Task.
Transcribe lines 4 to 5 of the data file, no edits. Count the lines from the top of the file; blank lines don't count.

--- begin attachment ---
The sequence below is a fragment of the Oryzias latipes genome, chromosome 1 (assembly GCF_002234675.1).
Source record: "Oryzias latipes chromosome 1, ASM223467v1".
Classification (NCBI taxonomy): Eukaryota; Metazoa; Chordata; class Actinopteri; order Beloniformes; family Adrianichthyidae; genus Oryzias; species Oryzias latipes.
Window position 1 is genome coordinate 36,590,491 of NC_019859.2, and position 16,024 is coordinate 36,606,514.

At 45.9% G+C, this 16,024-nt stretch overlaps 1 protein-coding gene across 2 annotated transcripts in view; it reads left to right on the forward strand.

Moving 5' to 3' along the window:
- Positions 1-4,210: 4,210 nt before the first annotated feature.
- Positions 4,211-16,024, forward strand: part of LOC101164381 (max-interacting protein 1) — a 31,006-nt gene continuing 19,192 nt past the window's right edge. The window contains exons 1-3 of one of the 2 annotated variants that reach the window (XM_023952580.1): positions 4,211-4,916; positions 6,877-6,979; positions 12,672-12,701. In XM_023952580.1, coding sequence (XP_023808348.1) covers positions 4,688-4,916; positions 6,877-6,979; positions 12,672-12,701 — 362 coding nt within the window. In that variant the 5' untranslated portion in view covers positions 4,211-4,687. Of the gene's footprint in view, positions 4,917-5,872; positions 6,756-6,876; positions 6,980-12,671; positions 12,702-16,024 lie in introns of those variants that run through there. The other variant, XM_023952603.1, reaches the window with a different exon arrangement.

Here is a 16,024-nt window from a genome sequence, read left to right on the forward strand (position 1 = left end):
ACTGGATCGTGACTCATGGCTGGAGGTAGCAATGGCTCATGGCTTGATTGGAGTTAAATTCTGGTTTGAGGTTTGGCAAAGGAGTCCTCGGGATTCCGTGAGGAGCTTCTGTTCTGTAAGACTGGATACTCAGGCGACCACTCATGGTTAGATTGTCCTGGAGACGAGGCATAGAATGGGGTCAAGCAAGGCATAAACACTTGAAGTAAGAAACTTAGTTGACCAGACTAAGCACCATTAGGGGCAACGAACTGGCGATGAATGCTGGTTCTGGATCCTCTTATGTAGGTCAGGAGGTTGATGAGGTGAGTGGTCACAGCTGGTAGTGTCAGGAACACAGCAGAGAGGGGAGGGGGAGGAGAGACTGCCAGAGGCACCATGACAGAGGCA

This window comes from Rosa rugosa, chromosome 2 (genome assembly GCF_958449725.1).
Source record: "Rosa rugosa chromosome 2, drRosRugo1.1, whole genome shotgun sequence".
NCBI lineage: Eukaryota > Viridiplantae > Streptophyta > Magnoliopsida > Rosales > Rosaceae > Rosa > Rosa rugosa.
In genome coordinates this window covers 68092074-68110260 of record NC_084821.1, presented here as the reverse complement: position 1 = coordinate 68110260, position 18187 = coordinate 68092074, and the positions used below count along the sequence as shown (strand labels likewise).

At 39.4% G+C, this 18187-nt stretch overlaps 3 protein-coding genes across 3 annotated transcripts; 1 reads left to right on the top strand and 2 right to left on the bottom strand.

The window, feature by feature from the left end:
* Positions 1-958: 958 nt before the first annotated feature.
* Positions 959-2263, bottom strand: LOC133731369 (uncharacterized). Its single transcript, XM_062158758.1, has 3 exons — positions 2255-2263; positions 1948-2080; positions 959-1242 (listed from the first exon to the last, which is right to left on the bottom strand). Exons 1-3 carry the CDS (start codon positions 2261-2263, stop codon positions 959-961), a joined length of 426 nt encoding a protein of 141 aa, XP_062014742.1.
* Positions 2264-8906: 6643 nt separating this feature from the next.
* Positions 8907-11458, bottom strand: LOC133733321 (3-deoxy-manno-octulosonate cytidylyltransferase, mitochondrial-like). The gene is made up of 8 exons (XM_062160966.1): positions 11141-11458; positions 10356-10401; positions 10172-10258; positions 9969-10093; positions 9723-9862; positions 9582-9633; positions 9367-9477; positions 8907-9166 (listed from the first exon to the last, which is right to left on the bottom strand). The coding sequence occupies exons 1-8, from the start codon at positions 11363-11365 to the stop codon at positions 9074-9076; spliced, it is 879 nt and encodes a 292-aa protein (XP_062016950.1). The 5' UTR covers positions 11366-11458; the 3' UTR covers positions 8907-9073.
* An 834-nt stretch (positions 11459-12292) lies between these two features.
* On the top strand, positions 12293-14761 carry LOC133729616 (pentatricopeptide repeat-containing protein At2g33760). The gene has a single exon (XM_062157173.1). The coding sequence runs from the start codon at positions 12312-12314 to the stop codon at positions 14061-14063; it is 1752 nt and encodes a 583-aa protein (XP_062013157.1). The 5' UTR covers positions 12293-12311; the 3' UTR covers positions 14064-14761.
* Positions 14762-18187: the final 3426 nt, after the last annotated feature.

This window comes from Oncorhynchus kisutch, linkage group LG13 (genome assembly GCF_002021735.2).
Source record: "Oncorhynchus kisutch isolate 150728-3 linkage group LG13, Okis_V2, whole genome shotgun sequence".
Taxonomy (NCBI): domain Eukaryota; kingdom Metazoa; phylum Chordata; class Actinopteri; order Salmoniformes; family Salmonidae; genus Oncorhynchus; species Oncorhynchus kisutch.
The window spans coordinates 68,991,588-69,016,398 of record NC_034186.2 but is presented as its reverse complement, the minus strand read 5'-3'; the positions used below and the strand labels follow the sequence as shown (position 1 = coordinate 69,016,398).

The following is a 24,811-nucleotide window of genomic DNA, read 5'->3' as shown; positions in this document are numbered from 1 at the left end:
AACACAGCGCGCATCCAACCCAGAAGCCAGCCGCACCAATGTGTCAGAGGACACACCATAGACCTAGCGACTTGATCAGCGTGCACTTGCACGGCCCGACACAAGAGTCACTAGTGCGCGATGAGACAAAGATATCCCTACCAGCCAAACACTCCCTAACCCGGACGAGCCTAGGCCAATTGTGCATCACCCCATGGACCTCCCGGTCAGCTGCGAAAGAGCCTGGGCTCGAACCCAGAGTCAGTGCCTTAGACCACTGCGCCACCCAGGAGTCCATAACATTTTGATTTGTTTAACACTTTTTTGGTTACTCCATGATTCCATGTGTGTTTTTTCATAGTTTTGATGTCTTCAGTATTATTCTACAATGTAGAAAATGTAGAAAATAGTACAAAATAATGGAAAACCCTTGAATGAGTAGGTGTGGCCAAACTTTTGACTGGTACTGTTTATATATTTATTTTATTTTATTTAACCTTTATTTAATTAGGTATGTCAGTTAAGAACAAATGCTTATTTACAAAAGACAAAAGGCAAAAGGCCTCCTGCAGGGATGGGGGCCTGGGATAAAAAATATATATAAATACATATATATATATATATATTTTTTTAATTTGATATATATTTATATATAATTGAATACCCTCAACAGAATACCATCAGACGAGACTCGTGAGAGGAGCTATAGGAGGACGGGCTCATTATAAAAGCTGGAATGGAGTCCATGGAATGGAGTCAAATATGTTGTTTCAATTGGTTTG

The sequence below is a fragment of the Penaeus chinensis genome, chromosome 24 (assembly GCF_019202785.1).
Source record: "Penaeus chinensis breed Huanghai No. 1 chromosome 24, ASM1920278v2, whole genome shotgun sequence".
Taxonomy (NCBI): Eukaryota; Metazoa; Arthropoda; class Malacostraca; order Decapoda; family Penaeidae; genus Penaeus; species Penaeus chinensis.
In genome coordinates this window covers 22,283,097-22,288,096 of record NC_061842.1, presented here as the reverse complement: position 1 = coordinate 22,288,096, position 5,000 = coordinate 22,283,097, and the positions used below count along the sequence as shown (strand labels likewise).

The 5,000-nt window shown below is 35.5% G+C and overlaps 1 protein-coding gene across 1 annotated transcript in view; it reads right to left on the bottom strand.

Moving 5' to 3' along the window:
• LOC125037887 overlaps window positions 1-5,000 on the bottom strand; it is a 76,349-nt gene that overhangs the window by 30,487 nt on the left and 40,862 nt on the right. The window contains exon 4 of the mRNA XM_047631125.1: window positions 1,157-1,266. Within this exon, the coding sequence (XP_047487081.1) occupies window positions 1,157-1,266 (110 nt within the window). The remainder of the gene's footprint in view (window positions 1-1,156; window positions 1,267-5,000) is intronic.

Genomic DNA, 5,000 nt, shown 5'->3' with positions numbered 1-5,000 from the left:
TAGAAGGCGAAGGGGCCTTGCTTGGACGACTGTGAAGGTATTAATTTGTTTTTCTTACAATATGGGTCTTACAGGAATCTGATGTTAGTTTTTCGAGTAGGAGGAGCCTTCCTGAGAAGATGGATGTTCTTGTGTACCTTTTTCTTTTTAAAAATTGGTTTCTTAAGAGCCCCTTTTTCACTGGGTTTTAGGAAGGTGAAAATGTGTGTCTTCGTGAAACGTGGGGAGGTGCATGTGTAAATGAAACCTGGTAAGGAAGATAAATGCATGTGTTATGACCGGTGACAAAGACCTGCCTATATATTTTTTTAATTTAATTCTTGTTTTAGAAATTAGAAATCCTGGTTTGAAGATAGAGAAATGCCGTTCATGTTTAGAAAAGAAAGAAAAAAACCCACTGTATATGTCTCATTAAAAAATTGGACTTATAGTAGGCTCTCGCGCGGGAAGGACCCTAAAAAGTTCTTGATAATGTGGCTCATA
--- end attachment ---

Window position 1 is genome coordinate 36,590,491 of NC_019859.2, and position 16,024 is coordinate 36,606,514.

At 45.9% G+C, this 16,024-nt stretch overlaps 1 protein-coding gene across 2 annotated transcripts in view; it reads left to right on the forward strand.